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  1. #1
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    Default Advice on Becoming a Mechanic at this Point

    TL;DR: I'm older, I want to fix planes, I don't want to move, I want to work my way into this somehow.

    I'm going to preface this with the fact that I'm 37, I pretty much have my dream home, as modest as that dream was, and my first child will be here in a month. About a year ago I decided that I hate where I'm at in life, career wise, and that I need to work on, with, or around planes. Sometimes I go to the local airport (KPDK) on lunch break and just about envy the guys parking Citations for $12 an hour. So a mechanic I know told me that I should try to get a Support Mechanic job and test out in 3 years. Like that would be the easiest way to break in... at Delta. (Kind of funny now after reading how hard its supposed to be to get into Delta, especially Atlanta.) Trouble is, there are no repairman, helper, support mechanic openings that I can find locally, at any shops or airports. Relocation is not an option for me, but you'd think being next to the busiest airport in the world plus 5 or 6 decently busy GA airports, there would more openings. But it seems like there are a lot of options if I already had my A&P. The only 147 school within a drivable distance from my work would be AIM in Duluth, GA. I've read mixed things about it and its probably the more expensive route compared to a state tech school. I'm torn between waiting for an opening that might not manifest or going into debt at a school. I guess a third option would be throwing my resume at openings I'm obviously not qualified for. Just looking for suggestions and advice from those with experience. Sorry for the text wall.

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    Abaris in Griffin might have or be able to point you to entry level Composites, or Paint Positions.

    Steve
    You never have a second chance, to make a first impression

  3. #3
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    I started A&P school at 20 yrs old and have been working as a A&P for 34 yrs, all of it on large acft for the airlines. Knowing what I now know I don't think I'd want to start over at 37. Maybe you could volunteer with the Confederate (Commemorative) Air Force to help maintain their acft, they were always looking for help with the plane they kept in the Chicago area.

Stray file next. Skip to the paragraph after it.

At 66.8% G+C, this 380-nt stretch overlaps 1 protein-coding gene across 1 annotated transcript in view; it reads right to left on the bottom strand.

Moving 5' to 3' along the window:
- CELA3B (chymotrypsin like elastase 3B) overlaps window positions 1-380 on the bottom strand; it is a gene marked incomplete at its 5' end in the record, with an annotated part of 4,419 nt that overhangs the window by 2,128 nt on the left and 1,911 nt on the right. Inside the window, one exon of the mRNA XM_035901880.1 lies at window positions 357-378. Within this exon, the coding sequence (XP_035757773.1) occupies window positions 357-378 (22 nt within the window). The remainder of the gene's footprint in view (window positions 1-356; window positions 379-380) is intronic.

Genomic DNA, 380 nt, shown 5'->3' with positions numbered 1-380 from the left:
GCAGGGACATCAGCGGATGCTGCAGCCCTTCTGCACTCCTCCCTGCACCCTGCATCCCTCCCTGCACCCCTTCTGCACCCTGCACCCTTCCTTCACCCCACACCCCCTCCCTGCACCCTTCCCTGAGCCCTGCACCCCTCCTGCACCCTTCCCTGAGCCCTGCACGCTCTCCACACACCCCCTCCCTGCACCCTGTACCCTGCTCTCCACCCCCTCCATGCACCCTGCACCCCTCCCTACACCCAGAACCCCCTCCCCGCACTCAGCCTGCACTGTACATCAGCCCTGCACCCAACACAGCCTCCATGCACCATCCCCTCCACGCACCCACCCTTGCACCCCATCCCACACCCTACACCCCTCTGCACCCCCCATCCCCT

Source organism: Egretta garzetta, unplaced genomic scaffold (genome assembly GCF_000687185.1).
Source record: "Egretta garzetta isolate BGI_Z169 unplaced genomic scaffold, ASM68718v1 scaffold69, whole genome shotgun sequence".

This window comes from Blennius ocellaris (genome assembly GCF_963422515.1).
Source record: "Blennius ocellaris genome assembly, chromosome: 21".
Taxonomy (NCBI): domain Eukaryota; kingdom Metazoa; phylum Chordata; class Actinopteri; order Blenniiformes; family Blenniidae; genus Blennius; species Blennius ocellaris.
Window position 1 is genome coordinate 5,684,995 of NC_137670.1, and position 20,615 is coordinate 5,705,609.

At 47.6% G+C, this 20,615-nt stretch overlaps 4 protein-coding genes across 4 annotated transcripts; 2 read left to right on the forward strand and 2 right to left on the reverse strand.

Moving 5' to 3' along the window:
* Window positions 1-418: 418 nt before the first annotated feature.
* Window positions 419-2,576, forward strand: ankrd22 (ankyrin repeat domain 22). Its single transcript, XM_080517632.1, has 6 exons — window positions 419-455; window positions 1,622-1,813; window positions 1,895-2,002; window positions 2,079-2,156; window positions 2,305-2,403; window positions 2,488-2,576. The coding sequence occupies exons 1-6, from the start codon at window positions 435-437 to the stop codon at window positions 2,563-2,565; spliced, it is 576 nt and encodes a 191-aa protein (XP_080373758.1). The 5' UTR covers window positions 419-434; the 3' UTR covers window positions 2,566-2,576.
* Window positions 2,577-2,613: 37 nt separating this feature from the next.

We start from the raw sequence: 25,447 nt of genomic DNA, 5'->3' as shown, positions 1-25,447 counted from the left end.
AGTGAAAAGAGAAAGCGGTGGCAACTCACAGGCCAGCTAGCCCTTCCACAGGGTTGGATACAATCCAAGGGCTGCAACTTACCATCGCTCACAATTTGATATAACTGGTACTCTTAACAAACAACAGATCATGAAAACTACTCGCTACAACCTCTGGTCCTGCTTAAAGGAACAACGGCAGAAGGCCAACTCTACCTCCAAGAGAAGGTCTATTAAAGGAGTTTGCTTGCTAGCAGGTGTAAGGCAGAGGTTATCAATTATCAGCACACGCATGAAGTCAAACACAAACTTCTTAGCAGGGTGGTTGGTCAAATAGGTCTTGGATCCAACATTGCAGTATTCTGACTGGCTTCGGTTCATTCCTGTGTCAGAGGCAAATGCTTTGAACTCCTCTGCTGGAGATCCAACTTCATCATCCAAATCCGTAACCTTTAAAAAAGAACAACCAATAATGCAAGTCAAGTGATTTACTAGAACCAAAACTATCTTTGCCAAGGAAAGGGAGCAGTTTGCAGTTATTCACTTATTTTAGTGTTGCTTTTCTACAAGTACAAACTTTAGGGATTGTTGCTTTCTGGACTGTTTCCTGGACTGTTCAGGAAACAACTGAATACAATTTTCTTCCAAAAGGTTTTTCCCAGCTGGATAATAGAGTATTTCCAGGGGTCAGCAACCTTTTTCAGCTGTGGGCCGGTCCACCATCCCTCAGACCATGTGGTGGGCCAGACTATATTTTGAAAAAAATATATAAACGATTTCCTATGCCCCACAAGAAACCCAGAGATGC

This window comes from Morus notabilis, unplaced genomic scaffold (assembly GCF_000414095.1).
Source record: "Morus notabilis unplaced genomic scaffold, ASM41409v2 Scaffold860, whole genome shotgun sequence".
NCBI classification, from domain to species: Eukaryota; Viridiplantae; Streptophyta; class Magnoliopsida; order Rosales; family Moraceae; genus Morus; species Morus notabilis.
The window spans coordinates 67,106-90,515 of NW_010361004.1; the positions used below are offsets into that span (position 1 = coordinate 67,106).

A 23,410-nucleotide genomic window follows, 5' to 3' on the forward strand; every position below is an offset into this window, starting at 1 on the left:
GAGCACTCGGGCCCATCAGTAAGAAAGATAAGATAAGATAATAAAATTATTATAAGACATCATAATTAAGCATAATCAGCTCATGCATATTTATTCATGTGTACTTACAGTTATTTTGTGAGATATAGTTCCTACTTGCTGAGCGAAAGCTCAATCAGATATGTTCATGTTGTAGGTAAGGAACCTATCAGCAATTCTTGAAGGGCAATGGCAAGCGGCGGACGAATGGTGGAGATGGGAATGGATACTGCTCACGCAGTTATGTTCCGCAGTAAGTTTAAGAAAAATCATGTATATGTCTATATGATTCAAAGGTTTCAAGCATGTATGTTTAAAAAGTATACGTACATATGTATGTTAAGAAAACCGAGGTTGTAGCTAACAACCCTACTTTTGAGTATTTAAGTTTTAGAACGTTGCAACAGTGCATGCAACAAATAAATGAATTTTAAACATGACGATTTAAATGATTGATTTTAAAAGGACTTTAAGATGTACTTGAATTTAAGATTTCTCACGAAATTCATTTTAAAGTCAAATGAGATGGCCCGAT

Last edited by Tom Ahrendt; 05-15-2017 at 02:55 PM.

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    Quote Originally Posted by Tom Ahrendt View Post
    I started A&P school at 20 yrs old and have been working as a A&P for 34 yrs, all of it on large acft for the airlines. Knowing what I now know I don't think I'd want to start over at 37. Maybe you could volunteer with the Confederate Air Force to help maintain their acft, they were always looking for help with the plane they kept in the Chicago area.
    I might look into that, as the Commemorative Air Force has a hanger here at KFFC where I took flying lessons 20 years ago. The experience at least would be good.

    The way I see it, as retirement ages and the like keep moving up, I still have 30 years of work left before retirement. Its not so much that I want to start over, though I only have a high school diploma in my background. I wish I had decided this 10 or 15 years ago. I need to start now or never though. Or I could keep starring at the planes from this side of the airport fence for the next 30 years. I want to love a job or at least really like one.

    So tell me why you wouldn't start over again? 17 years ago at least. What do you know now?

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    It's tough to answer your question without sounding too negative. Every aspect of your career at a airline is based on seniority (hire date) so working midnights is going to happen. Most airlines repair acft 24/7, 365 days a year, holidays be damned. I can count the times my days off (rotating) have lined up with Xmas on one hand. So you're always working regardless of what's going on at home, there's a saying "One day my ship will come in and I'll be at the Airport". I'm not going to get into how management feels about mechanics.